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The difference between matcha and other green teas

Matcha comes from the same plant as other green teas, but there are a few key distinctions in the way it’s grown and produced—and the health benefits.

What is green tea?

All green teas come from the plant Camellia Sinensis and are known for their fresh flavor and health benefits. Most green teas are produced in Asia, in countries like China, Japan, Korea, and Southeast Asia during the spring. All the freshly harvested tea leaves undergo various firing methods to save the tea leaf’s fresh green qualities. Green teas are the least oxidized out of all tea types.

What is Matcha?

Matcha is also a type of green tea produced predominantly in Japan, except in powdered form. While we brew loose-leaf green teas, we drink the Matcha powder entirely together with the water. Altogether, Matcha contains 137 times more antioxidants than green tea. One of Matcha vs. green tea’s main benefits is that when we drink Matcha, we consume all the water-soluble components and the ones that aren’t water-soluble. While both Matcha and loose-leaf green tea contain Vitamin C, amino acids, tannins, and caffeine, drinking Matcha green tea also gives us a healthy dose of Vitamin A together with some fibers.

Difference Between Matcha & Green Tea

When it comes to physical appearance and processing, both Matcha and green tea are very different from each other. Matcha powder of the highest quality is ground to a powder on stone while green tea leaves are left as they are and processed accordingly. The flavor profiles of Matcha and green tea are different. Although both teas are made from the same plant, they have different tastes. Generally, matcha powder tastes earthy, whereas green tea tastes sweeter. Both teas have a similar aftertaste, amongst other teas.

Health benefits of green tea

Green tea has been used for medicinal purposes in China and Japan for thousands of years, and research does point to some potentially major health benefits, albeit with varying levels of certainty. Caffeine in green tea offers alertness, and research has also linked caffeine to other helpful effects, including a study in the journal Nutrition Bulletin that found an improvement in mood, attention, reaction time, and memory. Green tea is also high in a diverse group of plant micronutrients known as polyphenols, particularly flavonols, flavonoids, and phenolic acids, which may account for up to 30% of the dry weight, per a study in the journal Chinese Medicine. Most of the green tea polyphenols are flavonols, commonly known as catechins, which are found in greater amounts in green tea than in black or oolong.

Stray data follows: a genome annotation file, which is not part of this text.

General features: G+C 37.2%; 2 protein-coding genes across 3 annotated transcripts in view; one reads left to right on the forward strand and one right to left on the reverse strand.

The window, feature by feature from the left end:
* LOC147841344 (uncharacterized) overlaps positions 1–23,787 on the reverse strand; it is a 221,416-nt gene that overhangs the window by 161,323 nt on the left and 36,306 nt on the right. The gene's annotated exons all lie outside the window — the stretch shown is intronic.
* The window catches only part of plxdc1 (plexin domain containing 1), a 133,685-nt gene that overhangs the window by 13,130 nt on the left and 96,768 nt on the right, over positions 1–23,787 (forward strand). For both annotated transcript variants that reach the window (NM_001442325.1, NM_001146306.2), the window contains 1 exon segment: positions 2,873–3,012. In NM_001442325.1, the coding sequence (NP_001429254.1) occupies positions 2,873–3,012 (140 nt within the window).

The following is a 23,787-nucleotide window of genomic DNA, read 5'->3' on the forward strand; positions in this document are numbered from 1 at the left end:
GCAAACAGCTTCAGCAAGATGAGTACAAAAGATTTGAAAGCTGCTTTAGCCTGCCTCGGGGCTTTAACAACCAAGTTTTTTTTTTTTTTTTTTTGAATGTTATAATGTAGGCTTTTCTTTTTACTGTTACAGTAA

Health benefits of matcha

Whatever benefits we might get from the polyphenols in traditional green tea, matcha seems to offer magnitudes more. There are several catechins in green tea, but the most abundant is EGCG. The concentration of EGCG available from drinking matcha is 137 times greater than the EGCG available from drinking China Green Tips Tea, according to numerous scientific studies. It’s also at least three times higher than the largest-known value for other green teas. Because you are actually consuming the leaves when consuming matcha, the antioxidant content is higher than other teas, and it is a particularly rich source of L-theanine, an amino acid unique to tea. L-theanine is linked to mental relaxation and may help fight stress signals!

So, as you can see there is a difference between matcha and green tea. However, they are both great for your health and can help you achieve your wellness goals in different ways. If you are looking for matcha-based herbal infusions, check out our matcha range. If you are looking for green tea we recommend our Moringa with Green Tea!

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